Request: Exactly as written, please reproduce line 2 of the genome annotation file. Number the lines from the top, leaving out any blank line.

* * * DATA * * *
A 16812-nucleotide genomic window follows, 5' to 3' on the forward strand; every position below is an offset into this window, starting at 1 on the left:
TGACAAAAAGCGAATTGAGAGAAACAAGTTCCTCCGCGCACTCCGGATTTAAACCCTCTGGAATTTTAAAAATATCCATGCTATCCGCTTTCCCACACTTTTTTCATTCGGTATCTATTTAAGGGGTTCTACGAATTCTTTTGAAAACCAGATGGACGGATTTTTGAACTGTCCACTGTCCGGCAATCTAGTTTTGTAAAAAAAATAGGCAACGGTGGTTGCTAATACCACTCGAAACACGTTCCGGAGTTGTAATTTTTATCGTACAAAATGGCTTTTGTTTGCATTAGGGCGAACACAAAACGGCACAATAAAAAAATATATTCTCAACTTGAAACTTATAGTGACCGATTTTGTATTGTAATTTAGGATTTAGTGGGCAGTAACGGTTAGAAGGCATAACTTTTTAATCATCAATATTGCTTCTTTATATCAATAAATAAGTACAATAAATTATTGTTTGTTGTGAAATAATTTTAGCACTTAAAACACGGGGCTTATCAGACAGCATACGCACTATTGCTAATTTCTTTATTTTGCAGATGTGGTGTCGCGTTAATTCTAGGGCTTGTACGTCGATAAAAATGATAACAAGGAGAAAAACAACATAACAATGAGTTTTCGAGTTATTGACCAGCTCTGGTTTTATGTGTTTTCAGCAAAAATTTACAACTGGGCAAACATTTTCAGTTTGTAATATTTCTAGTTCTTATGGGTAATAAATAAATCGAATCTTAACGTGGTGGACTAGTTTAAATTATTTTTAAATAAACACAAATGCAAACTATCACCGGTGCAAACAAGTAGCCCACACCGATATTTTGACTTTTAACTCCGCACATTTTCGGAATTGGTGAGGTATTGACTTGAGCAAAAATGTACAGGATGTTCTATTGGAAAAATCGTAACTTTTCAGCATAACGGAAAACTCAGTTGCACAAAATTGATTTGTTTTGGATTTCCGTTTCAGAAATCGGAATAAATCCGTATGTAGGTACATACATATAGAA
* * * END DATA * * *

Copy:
TGACAAAAAGCGAATTGAGAGAAACAAGTTCCTCCGCGCACTCCGGATTTAAACCCTCTGGAATTTTAAAAATATCCATGCTATCCGCTTTCCCACACTTTTTTCATTCGGTATCTATTTAAGGGGTTCTACGAATTCTTTTGAAAACCAGATGGACGGATTTTTGAACTGTCCACTGTCCGGCAATCTAGTTTTGTAAAAAAAATAGGCAACGGTGGTTGCTAATACCACTCGAAACACGTTCCGGAGTTGTAATTTTTATCGTACAAAATGGCTTTTGTTTGCATTAGGGCGAACACAAAACGGCACAATAAAAAAATATATTCTCAACTTGAAACTTATAGTGACCGATTTTGTATTGTAATTTAGGATTTAGTGGGCAGTAACGGTTAGAAGGCATAACTTTTTAATCATCAATATTGCTTCTTTATATCAATAAATAAGTACAATAAATTATTGTTTGTTGTGAAATAATTTTAGCACTTAAAACACGGGGCTTATCAGACAGCATACGCACTATTGCTAATTTCTTTATTTTGCAGATGTGGTGTCGCGTTAATTCTAGGGCTTGTACGTCGATAAAAATGATAACAAGGAGAAAAACAACATAACAATGAGTTTTCGAGTTATTGACCAGCTCTGGTTTTATGTGTTTTCAGCAAAAATTTACAACTGGGCAAACATTTTCAGTTTGTAATATTTCTAGTTCTTATGGGTAATAAATAAATCGAATCTTAACGTGGTGGACTAGTTTAAATTATTTTTAAATAAACACAAATGCAAACTATCACCGGTGCAAACAAGTAGCCCACACCGATATTTTGACTTTTAACTCCGCACATTTTCGGAATTGGTGAGGTATTGACTTGAGCAAAAATGTACAGGATGTTCTATTGGAAAAATCGTAACTTTTCAGCATAACGGAAAACTCAGTTGCACAAAATTGATTTGTTTTGGATTTCCGTTTCAGAAATCGGAATAAATCCGTATGTAGGTACATACATATAGAA